They are out there… or should that be "they are in and around your network?" Yes, at any moment in time, they may infest your network, putting your data at risk; ticking time-bombs waiting to explode, configurations ripe for exploit. And don't forget those decisions made in the heat of the moment that, had rational thought prevailed, would never have been permitted.
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These are some of the threats that surface during a security audit and they are bad. It doesn't take an elite hacker with a deep knowledge of Assembly or the ability to read and understand raw PCAPs to make the most of these weaknesses. Sometimes it does not even take an intentionally malicious act to get a company to find out just how bad some of these things are. All it takes is a little bit of short-sightedness, bad luck and poor timing to cook up disaster. We've put together a list our top 24 threats and weaknesses that could impact your network: how many would you find in a security audit?
1. Default passwords
There is a really good reason why you should be concerned about using default passwords. A Bing search returns over 64,000 results for a search on "default password list". It barely takes a second to find the default password for any program or piece of firmware, and most attack programs have those lists ready to go. Always change default passwords to something complex and unique in your environment. And never use the same password… see #11.
2. Administrators running as administrator
When you are logged on with administrative rights, or root rights, or sysadmin rights, or whatever the superuser account is called, then everything you do executes under those privileges. That's why you should have a standard user account for regular work, and use your admin account only when you need to. Unfortunately, not every admin exercises the same caution… and that's when the trouble starts. Best practices refresher anyone?
3. Shared accounts
It is important that everyone has a unique account and password as that way they are accountable for their activity on the network (and traceable). If everyone uses the same account, or even just knows the password to a privileged account, you may as well disable logging to save the disk space because you will never figure out who did what.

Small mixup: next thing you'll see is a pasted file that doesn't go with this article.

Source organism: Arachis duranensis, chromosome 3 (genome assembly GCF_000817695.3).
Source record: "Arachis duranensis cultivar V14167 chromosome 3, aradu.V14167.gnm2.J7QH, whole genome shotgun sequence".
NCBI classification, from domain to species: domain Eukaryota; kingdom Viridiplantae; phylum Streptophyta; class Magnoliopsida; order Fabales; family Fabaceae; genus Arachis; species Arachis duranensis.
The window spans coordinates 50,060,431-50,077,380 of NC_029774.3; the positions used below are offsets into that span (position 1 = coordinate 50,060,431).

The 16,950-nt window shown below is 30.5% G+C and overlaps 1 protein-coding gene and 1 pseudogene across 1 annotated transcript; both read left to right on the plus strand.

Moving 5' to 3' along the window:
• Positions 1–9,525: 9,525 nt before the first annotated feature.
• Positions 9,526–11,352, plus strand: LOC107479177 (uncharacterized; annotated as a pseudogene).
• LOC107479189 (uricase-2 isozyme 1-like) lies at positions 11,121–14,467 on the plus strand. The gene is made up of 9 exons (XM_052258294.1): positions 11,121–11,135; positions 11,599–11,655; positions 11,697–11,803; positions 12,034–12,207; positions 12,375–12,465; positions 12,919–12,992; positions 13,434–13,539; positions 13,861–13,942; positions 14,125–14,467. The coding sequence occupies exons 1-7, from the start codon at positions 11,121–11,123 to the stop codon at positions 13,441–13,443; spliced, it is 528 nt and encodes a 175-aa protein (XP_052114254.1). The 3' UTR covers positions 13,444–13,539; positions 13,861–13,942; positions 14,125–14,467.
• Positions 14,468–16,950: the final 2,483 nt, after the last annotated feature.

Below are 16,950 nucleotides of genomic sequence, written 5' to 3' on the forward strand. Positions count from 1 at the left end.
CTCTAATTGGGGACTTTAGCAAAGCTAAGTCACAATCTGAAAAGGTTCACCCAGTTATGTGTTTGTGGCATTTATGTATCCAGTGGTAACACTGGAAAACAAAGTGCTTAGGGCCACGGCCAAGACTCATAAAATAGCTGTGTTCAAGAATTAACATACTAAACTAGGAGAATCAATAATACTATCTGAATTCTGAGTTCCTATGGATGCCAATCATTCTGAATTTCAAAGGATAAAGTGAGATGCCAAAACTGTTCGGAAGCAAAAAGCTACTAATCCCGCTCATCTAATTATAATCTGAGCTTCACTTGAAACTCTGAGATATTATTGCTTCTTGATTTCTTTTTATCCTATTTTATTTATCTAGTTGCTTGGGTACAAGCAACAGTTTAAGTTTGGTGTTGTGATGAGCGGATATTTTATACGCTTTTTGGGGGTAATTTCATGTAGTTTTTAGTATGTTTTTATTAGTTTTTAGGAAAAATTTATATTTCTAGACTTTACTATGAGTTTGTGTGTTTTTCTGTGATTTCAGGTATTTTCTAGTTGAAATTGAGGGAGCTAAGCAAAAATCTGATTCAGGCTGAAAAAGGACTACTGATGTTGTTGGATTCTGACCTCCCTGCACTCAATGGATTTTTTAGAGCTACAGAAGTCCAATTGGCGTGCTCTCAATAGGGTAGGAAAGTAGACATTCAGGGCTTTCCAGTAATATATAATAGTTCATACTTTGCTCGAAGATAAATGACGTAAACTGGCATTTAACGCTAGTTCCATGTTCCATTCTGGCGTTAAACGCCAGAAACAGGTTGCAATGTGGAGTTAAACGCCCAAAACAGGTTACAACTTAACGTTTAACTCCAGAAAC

4. Service accounts with known passwords
It's not the first time someone needs to log onto a server and their account doesn't have the necessary rights, so they just log on with the backup software's service account or the BESADMIN account or some other account that is not theirs, but has the privileges they need and a known password. See #3 above. No accountability.
5. No, stopped, or out of data antivirus software
"Uhm, yeah, well, I stopped the antivirus service because it was using up too much CPU and I needed that server to run faster" -- That's the phrase that usually follows the detection of hundreds of different pieces of malware infecting thousands files on a machine. If antivirus software is slowing a server down, then there is something wrong with how the antivirus software is set up or the server needs looking into as well. Consult the documentation for the antivirus software and the other applications running on a system, and configure the antivirus software with the required exceptions to ensure that the server is not impacted, but it is protected. Of course, if it was a user's workstation that is now infected because they turned off antivirus, take it away and issue them an etch-a-sketch. You should also be using a centrally-managed AV to avoid users turning AV on and off when they feel like it.
6. Missing operating system patches